When it comes to bipolar disorder, experiences differ from one individual to the next. The signs and symptoms are purely based on manic and depressive episodes (Takeshima et al., 2020). The manic episode signs and symptoms are characterized by extreme emotions of exhilaration, exuberance, or pleasure; appearing anomalously jittery or interconnected; having too much vitality; sleeplessness or anxiousness; babbling or being unexpectedly friendly and chatty; having racing or cluttered ideas; inattentiveness; low self-esteem; and finally, enhanced anger management issues (Takeshima et al., 2020). The depressive episodes are characterized by feelings of depression, sadness, worry, worthlessness, anxiety, guilt, emptiness, or hopelessness; lack of enthusiasm; extreme tiredness; impaired memory; indecision; poor concentration; poor sleeping habits; alterations in appetite; and, lastly, suicidal thoughts or dying.

Bipolar Disorder Diagnosis

An individual must have experienced signs and symptoms for at least one week, or less if they required admission to the medical institution, to be diagnosed with bipolar I disorder. They might have also experienced a depressive episode existing for at least two weeks (Abdel-Basset et al., 2019). One series of manic and depressive episodes must have taken place for someone to be diagnosed with bipolar II. To help exclude other causes, a medical practitioner may perform a medical assessment and various diagnostic procedures, such as blood and urine testing. Since individuals are more inclined to find care for a depressive mood rather than a happy mood, diagnosing bipolar disorder ought to be challenging.

Since individuals are more into seeking solutions for depressive moods than happy moods, diagnosing bipolar disorder is challenging, especially in differentiating it from depression (Abdel-Basset et al., 2019). A physician might misdiagnose the patient’s condition as schizophrenia if they are experiencing psychosis. Use of alcohol or other substances to treat symptoms, PTSD, anxiety disorders, and ADHD are other bipolar illness problems that may arise. To avoid misdiagnosis, researchers advise medical professionals to check the patient’s history for indications of mania. Some medications can cause mania in vulnerable people (Abdel-Basset et al., 2019). A bipolar illness diagnosis is a permanent one for the patient. Although they may experience prolonged durations of stabilization, they will always have the disorder.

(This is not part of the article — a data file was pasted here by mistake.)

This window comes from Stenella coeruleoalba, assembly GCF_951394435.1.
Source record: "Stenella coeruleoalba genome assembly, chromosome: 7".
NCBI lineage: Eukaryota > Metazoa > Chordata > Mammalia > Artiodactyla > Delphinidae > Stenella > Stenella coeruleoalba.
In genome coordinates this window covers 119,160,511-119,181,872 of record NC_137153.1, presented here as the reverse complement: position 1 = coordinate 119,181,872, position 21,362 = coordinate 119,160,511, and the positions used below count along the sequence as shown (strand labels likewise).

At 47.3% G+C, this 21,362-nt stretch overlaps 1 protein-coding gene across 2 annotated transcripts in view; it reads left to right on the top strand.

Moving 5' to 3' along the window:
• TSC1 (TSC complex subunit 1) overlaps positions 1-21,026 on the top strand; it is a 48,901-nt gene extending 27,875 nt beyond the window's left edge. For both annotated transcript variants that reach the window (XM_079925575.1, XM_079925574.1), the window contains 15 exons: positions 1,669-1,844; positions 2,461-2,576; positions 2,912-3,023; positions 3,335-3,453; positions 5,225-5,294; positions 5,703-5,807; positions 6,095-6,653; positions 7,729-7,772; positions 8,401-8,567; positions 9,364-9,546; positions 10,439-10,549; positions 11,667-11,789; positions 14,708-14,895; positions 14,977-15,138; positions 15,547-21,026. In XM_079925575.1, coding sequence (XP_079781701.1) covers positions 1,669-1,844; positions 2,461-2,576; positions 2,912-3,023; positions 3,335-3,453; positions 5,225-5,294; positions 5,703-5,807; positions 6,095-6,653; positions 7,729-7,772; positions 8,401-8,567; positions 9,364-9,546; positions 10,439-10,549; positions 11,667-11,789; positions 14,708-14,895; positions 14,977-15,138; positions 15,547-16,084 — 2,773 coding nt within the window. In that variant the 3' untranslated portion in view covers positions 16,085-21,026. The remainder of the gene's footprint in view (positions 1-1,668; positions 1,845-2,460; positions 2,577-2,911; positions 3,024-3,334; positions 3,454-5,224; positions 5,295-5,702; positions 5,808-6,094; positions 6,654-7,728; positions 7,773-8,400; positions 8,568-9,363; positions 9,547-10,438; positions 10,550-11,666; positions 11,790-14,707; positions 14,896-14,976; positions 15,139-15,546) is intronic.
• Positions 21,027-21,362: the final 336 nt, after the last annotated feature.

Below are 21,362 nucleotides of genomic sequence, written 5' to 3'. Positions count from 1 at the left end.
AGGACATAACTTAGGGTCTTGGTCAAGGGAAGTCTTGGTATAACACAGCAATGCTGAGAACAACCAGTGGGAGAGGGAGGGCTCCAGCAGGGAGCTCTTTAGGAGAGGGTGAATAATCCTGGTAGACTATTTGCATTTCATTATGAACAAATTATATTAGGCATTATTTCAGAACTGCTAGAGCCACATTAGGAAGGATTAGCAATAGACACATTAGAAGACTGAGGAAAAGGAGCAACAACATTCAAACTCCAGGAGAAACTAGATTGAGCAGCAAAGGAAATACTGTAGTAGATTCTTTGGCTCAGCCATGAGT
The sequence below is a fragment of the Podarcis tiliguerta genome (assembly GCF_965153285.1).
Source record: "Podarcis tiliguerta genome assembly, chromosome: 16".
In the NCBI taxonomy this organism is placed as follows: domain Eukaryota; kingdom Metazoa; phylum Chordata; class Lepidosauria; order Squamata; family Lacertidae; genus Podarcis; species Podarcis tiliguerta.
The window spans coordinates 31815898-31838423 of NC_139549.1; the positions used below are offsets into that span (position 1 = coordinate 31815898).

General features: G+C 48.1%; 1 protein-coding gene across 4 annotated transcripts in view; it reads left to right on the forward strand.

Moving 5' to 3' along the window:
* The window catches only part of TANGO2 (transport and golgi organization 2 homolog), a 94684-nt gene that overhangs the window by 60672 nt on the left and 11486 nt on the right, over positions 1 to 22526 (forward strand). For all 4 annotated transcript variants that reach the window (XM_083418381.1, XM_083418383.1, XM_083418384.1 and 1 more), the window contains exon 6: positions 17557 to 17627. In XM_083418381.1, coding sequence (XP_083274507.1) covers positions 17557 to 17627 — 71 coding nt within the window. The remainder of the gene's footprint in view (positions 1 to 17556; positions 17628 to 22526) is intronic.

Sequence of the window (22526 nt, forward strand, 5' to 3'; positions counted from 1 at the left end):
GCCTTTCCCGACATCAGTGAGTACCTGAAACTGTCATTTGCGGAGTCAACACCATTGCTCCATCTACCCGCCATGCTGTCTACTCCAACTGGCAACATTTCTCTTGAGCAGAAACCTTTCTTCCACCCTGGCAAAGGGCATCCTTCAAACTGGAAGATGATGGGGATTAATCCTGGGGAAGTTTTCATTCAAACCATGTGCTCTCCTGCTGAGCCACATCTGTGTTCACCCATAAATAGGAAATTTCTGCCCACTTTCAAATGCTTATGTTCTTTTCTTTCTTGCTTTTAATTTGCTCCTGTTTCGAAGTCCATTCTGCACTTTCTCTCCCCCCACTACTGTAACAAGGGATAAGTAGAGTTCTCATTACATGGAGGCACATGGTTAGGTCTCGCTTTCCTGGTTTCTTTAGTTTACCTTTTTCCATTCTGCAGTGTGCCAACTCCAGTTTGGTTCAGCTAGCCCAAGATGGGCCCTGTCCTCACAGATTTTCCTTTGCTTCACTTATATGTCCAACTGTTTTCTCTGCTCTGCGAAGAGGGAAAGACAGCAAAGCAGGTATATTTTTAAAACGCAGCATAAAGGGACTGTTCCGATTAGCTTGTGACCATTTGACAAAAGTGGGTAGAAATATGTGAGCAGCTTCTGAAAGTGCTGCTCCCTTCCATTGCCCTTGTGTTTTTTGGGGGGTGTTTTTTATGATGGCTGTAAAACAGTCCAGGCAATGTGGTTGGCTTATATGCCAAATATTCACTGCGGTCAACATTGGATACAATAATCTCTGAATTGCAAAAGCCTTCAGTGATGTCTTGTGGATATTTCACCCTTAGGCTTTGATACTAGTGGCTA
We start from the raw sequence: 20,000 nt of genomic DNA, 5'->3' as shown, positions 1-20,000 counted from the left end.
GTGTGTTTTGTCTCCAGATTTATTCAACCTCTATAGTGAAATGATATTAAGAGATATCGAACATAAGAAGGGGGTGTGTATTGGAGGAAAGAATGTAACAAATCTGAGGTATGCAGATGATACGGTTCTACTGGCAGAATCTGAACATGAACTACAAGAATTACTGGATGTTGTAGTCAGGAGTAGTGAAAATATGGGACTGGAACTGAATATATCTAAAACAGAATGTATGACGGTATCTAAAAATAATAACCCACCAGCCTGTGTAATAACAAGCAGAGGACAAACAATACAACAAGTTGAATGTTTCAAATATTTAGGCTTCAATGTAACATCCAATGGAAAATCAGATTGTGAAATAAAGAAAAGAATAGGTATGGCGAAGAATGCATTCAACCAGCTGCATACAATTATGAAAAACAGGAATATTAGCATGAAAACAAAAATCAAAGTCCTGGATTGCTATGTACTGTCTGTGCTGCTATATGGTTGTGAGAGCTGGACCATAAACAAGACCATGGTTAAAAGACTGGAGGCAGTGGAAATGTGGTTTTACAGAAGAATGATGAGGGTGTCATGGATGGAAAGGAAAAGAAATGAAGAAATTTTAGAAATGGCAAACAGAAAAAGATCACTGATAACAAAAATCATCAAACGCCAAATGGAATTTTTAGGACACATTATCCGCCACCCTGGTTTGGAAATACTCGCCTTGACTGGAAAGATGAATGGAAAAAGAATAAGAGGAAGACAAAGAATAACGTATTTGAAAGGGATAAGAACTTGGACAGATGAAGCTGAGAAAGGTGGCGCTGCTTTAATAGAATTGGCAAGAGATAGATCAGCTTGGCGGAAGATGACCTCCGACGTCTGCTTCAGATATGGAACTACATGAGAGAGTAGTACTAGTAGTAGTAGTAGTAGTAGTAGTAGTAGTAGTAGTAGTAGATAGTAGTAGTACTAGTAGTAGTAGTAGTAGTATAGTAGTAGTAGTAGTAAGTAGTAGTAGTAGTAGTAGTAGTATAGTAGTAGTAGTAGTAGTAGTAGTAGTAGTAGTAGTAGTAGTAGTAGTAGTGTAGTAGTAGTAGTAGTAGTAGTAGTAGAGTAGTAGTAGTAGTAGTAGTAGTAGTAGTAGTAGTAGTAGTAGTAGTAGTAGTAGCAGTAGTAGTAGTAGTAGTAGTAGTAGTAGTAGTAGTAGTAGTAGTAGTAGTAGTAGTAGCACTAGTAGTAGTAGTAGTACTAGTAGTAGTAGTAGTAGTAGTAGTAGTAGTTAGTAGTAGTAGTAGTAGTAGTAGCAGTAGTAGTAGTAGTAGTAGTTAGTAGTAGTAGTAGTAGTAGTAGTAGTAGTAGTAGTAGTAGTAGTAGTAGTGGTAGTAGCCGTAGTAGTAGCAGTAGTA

Bipolar Disorder Treatment

Being lifelong and persistent, bipolar disorder does not go entirely by itself. The first step to recovery is a prompt, correct diagnosis, even though it can initially feel burdensome and isolated. Individuals with bipolar disorder can lead healthy, meaningful lives with the help of effective medication, encouragement, and self-care. Treatment for bipolar disorder includes both medication and counseling (Kato, 2019). Psychiatric drugs, anticonvulsants, and lithium are just a few medicines that can help with symptoms like mood changes. It is key to recognize the benefits and limitations of prescription drugs. Before figuring out which drug suits them the best, individuals might need to test a few different ones. Patients are advised never to discontinue taking a drug without obtaining medical advice.

The second-best treatment, psychotherapy, should be used in conjunction with medicines. During psychotherapy, individuals can manage stress, embrace their illness, recognize the warning signs of manic or depressive episodes, and sustain a drug schedule. Additionally, therapy enhances family bonds and dialogue (Kato, 2019). The need for long-term, ongoing treatment cannot be overstated. Even though an individual may feel better in between episodes, a long-term, ongoing medication regimen can reduce the degree and consistency of mood changes.

How to Live with Bipolar Disorder

Along with receiving professional therapy, several healthy habits can help control the symptoms of bipolar disorder. First, the patient needs to maintain a regular schedule that includes going to bed and waking up at the exact times every day. People who lack sleep are more likely to experience manic or depressive episodes. An episode of depression may manifest as more sleep than usual (Jagfield et al., 2021). Avoid coffee, which might interfere with sleep. A balanced diet and constant physical exercises are also of huge benefits. The body will receive the nutrition from a balanced diet, and exercise may lift your spirits. They were taking medications exactly as directed by the doctors. Even when their mood is calm, they should still do this.